December 19, 2021 – 2 pm
Seventeenth Church of Christ, Scientist, Chicago – 55 E. Wacker Drive
Performance will be 90 minutes with no intermission.
Tickets are free, but reservations will be required and can be made online beginning December 1.
A Chicago holiday tradition since 1976, the Do-It-Yourself Messiah brings together a world-class conductor and soloists, an all-volunteer orchestra of local professionals and amateur musicians and thousands of chorus/audience in a thrilling performance of Handel’s masterpiece, Messiah.
ABOUT DO-IT-YOURSELF MESSIAH
The libretto of Messiah was given to George Frideric Handel by a patron, Charles Jennens, but the biblical passages were probably chosen by Jennens’ private chaplain, a Rev. Pooley. Jennens wanted it presented during Passion Week, although today it is most frequently performed during Advent. Handel composed the oratorio in just 25 days, between August 22 and September 14, 1741, a remarkable achievement.
According to contemporary reports, Handel’s popularity in London at the time was dimming. He accepted an invitation from the Lord Lieutenant of Ireland to present a season of oratorio performances in Dublin, which began in December 1741. Handel decided to first test his Messiah in public at the New Musick Hall on April 13, 1742, seven months after completion. It was immediately acclaimed, and the next year Messiah was performed in London at Covent Garden.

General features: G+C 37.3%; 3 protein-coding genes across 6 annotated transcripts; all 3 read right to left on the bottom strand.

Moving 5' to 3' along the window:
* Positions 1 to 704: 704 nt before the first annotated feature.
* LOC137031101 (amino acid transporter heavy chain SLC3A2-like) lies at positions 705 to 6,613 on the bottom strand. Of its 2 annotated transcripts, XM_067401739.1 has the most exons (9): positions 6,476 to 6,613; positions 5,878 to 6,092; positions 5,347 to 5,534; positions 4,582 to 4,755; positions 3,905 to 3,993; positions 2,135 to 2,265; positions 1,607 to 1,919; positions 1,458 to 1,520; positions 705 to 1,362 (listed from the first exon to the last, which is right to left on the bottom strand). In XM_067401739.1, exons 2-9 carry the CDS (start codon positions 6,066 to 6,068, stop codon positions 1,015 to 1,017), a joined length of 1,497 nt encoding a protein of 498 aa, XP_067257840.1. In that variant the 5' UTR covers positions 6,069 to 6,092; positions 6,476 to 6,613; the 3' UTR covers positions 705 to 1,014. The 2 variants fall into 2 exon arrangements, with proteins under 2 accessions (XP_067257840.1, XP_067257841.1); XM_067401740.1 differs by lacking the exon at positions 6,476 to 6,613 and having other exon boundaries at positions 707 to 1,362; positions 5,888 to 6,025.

The music of Handel comes to life in Chicago every Christmas with his magnificent Messiah performed by an audience of thousands, featuring world-class soloists and a full orchestra of local amateur and professional musicians, all volunteering their time and talent.
This season marks the 46th year of The Do-It-Yourself Messiah. This Chicago tradition began when the late Al Booth, founder of the International Music Foundation, brought to America the musical heritage of the parishioners of a small country church in southern England. You – the chorus, the conductor, the soloists, and the orchestra – will fill this hall with glorious sounds first heard in the New Musick Hall on Fishamble Street, Dublin, in 1742.